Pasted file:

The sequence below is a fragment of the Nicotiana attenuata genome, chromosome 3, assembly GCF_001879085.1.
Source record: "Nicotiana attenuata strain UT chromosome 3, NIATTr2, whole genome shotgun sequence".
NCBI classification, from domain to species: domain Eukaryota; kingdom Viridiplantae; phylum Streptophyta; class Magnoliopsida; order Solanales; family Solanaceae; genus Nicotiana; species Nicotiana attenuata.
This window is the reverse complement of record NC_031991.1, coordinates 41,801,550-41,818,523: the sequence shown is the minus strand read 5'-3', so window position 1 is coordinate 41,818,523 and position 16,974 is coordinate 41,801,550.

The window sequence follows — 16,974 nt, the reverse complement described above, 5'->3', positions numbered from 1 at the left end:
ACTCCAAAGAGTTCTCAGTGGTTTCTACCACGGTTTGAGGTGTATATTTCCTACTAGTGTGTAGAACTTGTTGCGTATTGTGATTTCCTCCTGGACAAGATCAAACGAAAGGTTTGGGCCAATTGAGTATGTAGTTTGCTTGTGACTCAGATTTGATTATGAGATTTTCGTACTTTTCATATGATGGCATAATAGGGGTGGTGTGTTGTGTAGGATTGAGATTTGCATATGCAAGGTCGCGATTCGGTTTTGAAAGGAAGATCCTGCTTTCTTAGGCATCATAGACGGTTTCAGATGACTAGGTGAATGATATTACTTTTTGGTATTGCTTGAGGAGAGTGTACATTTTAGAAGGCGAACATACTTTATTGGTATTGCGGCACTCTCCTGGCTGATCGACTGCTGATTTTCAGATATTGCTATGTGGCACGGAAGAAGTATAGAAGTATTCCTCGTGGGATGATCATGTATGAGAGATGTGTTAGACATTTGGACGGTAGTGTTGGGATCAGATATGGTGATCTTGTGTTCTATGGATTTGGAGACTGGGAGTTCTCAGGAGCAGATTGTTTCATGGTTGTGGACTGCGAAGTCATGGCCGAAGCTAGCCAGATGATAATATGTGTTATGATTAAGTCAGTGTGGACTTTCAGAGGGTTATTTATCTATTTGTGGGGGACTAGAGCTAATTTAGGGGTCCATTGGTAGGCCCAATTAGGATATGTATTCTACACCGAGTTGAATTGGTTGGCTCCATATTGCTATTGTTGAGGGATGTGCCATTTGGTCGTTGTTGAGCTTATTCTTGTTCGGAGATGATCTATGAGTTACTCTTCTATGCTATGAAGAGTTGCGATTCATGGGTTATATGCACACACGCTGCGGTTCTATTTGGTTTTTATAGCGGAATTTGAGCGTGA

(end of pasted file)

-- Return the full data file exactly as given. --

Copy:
The sequence below is a fragment of the Nicotiana attenuata genome, chromosome 3, assembly GCF_001879085.1.
Source record: "Nicotiana attenuata strain UT chromosome 3, NIATTr2, whole genome shotgun sequence".
NCBI classification, from domain to species: domain Eukaryota; kingdom Viridiplantae; phylum Streptophyta; class Magnoliopsida; order Solanales; family Solanaceae; genus Nicotiana; species Nicotiana attenuata.
This window is the reverse complement of record NC_031991.1, coordinates 41,801,550-41,818,523: the sequence shown is the minus strand read 5'-3', so window position 1 is coordinate 41,818,523 and position 16,974 is coordinate 41,801,550.

The window sequence follows — 16,974 nt, the reverse complement described above, 5'->3', positions numbered from 1 at the left end:
ACTCCAAAGAGTTCTCAGTGGTTTCTACCACGGTTTGAGGTGTATATTTCCTACTAGTGTGTAGAACTTGTTGCGTATTGTGATTTCCTCCTGGACAAGATCAAACGAAAGGTTTGGGCCAATTGAGTATGTAGTTTGCTTGTGACTCAGATTTGATTATGAGATTTTCGTACTTTTCATATGATGGCATAATAGGGGTGGTGTGTTGTGTAGGATTGAGATTTGCATATGCAAGGTCGCGATTCGGTTTTGAAAGGAAGATCCTGCTTTCTTAGGCATCATAGACGGTTTCAGATGACTAGGTGAATGATATTACTTTTTGGTATTGCTTGAGGAGAGTGTACATTTTAGAAGGCGAACATACTTTATTGGTATTGCGGCACTCTCCTGGCTGATCGACTGCTGATTTTCAGATATTGCTATGTGGCACGGAAGAAGTATAGAAGTATTCCTCGTGGGATGATCATGTATGAGAGATGTGTTAGACATTTGGACGGTAGTGTTGGGATCAGATATGGTGATCTTGTGTTCTATGGATTTGGAGACTGGGAGTTCTCAGGAGCAGATTGTTTCATGGTTGTGGACTGCGAAGTCATGGCCGAAGCTAGCCAGATGATAATATGTGTTATGATTAAGTCAGTGTGGACTTTCAGAGGGTTATTTATCTATTTGTGGGGGACTAGAGCTAATTTAGGGGTCCATTGGTAGGCCCAATTAGGATATGTATTCTACACCGAGTTGAATTGGTTGGCTCCATATTGCTATTGTTGAGGGATGTGCCATTTGGTCGTTGTTGAGCTTATTCTTGTTCGGAGATGATCTATGAGTTACTCTTCTATGCTATGAAGAGTTGCGATTCATGGGTTATATGCACACACGCTGCGGTTCTATTTGGTTTTTATAGCGGAATTTGAGCGTGA